Finding a balance between farming, ranching and conservation is not an impossible task. Just ask the Florida Fish and Wildlife Conservation Commission (FWC) about the Longino Ranch in Arcadia, and a success story for conservation emerges.

As a result of effectively managing private lands with wise conservation practices, the Longino Ranch received the Private Lands Fish and Wildlife Stewardship award from the Association of Fish and Wildlife Agencies at its annual conference on Sept. 10 in Saratoga Springs, N.Y.

Nominees for this award come from fish and wildlife agencies around the country. The FWC nominated Longino Ranch for its outstanding commitment and stewardship in preserving the environmentally sensitive land while still managing a successful cattle, citrus and timber operation.

“The Longino family has led the way for more than 50 years in balancing the needs of the land with the needs of a business,” said Tim Breault, the FWC’s director of the Division Habitat and Species Conservation. “The FWC encourages other farmers and landowners to look to this ranch as a role model for how to balance through diversification and a willingness to do what is right for wildlife and the environment.”

Berryman T. “Buster” Longino began running the 8,000-acre ranch in Southwest Florida in the 1950s. His father and grandfather purchased the property in 1934 and ran a turpentine camp there. After Buster earned a degree at the University of Florida (UF) in the 1950s, he returned home to help his father diversify after the turpentine industry closed down. Buster ran the operations at the ranch until recently, but the progeny of the original founder of Longino Ranch still keep it all in the family. John Minton, nephew to Buster, accepted the award in Saratoga Springs.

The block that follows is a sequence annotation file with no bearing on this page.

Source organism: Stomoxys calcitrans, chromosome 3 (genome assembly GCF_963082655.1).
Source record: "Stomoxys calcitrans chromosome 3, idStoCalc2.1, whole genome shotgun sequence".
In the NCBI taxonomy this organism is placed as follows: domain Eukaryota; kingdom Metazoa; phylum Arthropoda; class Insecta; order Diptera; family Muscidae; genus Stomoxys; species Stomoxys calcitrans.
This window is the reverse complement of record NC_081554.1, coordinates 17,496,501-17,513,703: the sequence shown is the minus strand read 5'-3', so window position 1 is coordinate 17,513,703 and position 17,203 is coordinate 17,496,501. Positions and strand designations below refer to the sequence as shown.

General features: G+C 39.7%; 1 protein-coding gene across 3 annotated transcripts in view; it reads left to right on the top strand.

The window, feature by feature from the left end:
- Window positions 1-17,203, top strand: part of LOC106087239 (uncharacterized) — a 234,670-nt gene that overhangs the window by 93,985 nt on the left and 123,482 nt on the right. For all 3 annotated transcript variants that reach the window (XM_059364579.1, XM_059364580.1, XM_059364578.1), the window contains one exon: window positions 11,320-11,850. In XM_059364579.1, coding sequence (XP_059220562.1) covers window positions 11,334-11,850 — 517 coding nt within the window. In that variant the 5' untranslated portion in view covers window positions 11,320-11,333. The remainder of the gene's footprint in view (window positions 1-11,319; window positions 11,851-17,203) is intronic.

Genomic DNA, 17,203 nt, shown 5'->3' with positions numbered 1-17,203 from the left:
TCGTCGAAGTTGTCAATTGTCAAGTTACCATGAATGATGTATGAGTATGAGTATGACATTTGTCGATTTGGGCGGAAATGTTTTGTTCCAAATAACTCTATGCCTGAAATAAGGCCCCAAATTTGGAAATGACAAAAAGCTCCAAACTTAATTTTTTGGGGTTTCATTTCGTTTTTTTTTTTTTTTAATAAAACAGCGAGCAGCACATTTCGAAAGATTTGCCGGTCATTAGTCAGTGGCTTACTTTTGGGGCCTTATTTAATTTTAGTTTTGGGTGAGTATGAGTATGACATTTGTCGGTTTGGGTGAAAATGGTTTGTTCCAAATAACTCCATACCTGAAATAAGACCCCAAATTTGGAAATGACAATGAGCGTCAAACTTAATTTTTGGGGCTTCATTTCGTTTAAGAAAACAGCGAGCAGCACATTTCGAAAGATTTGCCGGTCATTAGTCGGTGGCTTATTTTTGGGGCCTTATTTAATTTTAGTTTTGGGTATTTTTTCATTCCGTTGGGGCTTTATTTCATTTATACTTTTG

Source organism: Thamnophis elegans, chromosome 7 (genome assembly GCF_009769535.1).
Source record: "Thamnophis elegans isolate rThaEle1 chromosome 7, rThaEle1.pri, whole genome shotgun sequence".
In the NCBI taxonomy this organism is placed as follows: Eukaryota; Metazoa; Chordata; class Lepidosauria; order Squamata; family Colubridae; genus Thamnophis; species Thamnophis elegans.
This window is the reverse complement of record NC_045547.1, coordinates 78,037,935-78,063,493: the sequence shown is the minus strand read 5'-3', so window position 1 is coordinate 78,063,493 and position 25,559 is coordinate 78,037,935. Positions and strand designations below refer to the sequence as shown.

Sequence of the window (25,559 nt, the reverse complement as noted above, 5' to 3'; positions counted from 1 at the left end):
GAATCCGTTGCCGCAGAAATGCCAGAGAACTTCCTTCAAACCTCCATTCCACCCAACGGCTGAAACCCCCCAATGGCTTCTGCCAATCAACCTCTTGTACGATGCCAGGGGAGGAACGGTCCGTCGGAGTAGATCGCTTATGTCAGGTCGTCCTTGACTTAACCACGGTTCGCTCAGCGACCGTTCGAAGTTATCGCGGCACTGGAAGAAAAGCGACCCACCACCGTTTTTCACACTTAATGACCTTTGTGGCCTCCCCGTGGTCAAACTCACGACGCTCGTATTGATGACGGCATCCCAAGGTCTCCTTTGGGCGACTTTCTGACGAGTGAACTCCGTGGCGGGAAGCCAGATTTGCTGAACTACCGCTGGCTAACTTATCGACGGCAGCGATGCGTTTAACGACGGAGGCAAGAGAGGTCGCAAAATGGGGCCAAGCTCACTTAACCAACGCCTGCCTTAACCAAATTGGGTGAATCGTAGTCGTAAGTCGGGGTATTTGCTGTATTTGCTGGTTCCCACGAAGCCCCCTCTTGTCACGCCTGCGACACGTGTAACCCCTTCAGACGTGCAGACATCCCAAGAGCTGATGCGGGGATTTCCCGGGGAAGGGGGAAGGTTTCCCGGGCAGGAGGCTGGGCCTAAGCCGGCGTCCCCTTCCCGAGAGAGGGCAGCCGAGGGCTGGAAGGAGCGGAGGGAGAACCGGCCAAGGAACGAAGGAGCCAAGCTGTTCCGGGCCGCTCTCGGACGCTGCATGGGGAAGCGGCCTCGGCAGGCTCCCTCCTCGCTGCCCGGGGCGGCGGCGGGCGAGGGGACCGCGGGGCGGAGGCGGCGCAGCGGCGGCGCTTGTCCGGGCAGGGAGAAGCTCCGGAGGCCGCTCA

The FWC’s Landowner Assistance Program partners with private landowners to achieve conservation benefits on private lands. The Longino Ranch has been an active participant in this program.

Chris Wynn heads up this program for the FWC, and he said the Longino Ranch has made the partnership a successful one.

“They developed conservation easements in perpetuity on half of the property,” Wynn said. “And they have been willing to participate in wildlife research with us and UF.”

One such research project by the FWC on this property involves tracking turkeys to determine wild turkey movements, nesting, reproduction and populations. The FWC has also awarded a grant for the installation of riser culverts to retain surface water and conserve groundwater in existing ditches. Wynn also cited Longino Ranch’s willingness to participate in outreach activities by hosting wildlife-related workshops and field days at the ranch.

“Their willingness and attention to managing Longino Ranch for wildlife while managing for other natural resources brought them to our attention,” Breault said. “They have been active partners in finding ways to effectively farm the land while protecting it for future generations.”